Wired Magazine Slams DC Comics for Hiring Gay Marriage Opponent to Write Superman Comic

If you're an outspoken religious or political conservative in the entertainment industry, it's open season by the liberal media not just on your beliefs but on your right to work. The latest example of this new outright McCarthyism comes from Wired magazine, which gives a strongly worded condemnation of DC Comics for having hired author Orson Scott Card to write Superman. 

Wired’s outrage stems from Card’s vocal opposition to gay marriage, which the magazine's Graeme McMillan says would offend the Man of Steel. “[D]oesn’t Superman stand against such bigotry?" he asked.  While Card may have very outlandish opinions on homosexuality, McMillan seems to have no problem with efforts by gay activists to virtually blacklist the Superman author from the comic industry. 

After providing excerpts of Card’s views, McMillan claims that his beliefs:

Align with Card’s larger, fiercely conservative worldview, which has inspired essays arguing that President Barack Obama was reelected last year because the media conspired to help him win a second term and that America’s public school system is “brainwashing” children through selective history lessons in order to create an army of Democratic Party voters – or as he calls them, the “Leftaliban.”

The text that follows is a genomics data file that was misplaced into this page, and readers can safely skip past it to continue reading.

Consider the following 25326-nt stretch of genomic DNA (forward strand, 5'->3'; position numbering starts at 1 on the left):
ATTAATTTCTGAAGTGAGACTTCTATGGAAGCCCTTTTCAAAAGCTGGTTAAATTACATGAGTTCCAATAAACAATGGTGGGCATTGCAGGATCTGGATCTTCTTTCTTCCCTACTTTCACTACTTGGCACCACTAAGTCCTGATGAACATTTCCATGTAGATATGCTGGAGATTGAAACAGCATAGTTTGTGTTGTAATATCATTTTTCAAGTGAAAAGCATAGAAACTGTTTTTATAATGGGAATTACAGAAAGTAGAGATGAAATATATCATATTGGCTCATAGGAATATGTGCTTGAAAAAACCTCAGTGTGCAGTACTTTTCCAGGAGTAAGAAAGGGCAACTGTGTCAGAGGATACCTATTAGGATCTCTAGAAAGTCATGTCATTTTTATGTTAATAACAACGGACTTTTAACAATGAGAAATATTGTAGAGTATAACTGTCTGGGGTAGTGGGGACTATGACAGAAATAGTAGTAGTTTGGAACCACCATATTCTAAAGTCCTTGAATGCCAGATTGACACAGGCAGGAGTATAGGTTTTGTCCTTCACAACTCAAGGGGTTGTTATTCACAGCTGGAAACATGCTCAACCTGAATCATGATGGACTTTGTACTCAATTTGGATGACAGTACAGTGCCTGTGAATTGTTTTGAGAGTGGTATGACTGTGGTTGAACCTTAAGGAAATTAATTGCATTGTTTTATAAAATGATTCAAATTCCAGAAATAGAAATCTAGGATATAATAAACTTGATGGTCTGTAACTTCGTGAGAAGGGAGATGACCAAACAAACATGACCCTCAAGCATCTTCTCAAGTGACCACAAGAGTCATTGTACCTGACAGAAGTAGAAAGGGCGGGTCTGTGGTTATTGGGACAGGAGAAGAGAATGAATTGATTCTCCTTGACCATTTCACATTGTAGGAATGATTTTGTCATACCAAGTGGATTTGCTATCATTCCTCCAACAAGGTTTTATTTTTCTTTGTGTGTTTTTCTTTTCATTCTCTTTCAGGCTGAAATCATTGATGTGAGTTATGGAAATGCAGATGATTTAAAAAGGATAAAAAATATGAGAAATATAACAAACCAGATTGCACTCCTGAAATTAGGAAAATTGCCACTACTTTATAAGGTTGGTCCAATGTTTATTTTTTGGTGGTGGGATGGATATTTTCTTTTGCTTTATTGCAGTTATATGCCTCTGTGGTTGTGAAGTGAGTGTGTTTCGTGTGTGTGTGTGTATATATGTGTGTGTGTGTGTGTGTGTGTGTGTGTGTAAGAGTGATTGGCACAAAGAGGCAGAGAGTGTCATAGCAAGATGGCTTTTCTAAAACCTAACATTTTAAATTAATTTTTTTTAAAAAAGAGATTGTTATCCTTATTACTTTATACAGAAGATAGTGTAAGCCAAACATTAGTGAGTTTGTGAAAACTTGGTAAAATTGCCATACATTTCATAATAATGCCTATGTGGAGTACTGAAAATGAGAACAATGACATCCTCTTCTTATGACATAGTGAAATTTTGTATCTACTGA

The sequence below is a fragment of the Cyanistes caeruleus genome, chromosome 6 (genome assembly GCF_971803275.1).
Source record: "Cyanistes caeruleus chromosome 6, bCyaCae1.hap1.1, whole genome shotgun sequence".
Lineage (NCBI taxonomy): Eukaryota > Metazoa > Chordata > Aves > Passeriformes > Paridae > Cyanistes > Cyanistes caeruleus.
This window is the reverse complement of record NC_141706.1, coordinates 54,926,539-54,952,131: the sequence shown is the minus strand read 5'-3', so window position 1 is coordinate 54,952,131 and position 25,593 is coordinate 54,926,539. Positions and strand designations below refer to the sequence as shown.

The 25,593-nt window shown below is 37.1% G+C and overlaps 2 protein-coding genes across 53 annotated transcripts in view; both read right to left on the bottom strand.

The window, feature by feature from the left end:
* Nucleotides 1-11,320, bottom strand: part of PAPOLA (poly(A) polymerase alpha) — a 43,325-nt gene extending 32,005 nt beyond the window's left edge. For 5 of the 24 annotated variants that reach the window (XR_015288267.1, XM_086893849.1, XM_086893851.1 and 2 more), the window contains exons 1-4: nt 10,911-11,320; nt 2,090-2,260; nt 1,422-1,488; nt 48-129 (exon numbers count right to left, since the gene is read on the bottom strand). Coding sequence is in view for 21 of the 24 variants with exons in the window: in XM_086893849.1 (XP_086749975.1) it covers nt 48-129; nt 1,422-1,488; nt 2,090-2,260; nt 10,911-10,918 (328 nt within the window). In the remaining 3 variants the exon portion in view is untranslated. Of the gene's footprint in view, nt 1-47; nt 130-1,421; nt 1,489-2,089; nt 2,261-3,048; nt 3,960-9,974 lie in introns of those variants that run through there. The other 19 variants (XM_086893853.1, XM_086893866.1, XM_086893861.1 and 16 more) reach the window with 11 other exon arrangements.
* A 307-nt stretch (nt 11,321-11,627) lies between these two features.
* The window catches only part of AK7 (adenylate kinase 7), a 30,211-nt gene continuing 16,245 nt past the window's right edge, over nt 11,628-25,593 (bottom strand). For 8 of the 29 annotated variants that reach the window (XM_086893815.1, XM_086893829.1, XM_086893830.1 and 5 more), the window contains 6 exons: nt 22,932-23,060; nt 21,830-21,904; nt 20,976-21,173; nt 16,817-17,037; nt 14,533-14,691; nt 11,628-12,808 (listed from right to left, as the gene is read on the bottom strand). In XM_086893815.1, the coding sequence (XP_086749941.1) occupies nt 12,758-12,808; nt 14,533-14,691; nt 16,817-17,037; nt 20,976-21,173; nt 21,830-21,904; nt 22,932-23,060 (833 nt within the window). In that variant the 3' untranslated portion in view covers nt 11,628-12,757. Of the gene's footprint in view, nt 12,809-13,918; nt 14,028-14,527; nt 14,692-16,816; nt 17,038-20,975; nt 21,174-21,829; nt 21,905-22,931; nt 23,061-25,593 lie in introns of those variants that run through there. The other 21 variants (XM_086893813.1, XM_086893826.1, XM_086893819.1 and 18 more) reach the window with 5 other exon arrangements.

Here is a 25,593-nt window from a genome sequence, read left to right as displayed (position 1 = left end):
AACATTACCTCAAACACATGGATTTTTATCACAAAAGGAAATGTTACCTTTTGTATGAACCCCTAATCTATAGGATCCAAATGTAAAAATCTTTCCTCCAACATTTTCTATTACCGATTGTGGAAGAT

McMillan then pointed outefforts by a group called All Out, an international campaign for LGBT equality, which has created an online petition calling for Card’s removal from the title.  McMillan further sympathizes with the efforts to blacklist Card, commenting that:

The issue has already inspired boycotts and parodies, bleeding from internet fandom into reports at mainstream news outlets like, The Huffington Post, NPR, USA Today, and The Guardian, which may help push DC into taking action. The publisher has recently been willing to reverse unpopular decisions based on fan reaction, after all.

In his closing paragraph, McMillan noted that "The now non-homophobic Adventures of Superman no. 1 will be launched digitally on April 29, with the print edition following on May 29." Of course, there's no indication that Card's storyline had anything to do with issues related to gay marriage or anything else remotely considered "homophobic" in the first place.

Superman famously stands for "truth, justice, and the American way."  Blacklisting someone for his/her political beliefs, regardless of what they are, is patently unjust and un-American. This new McCarthyism is something that needs to be banished to the Phantom Zone.

Jeffrey Meyer
Jeffrey Meyer
Jeffrey Meyer is a News Analyst at the Media Research Center.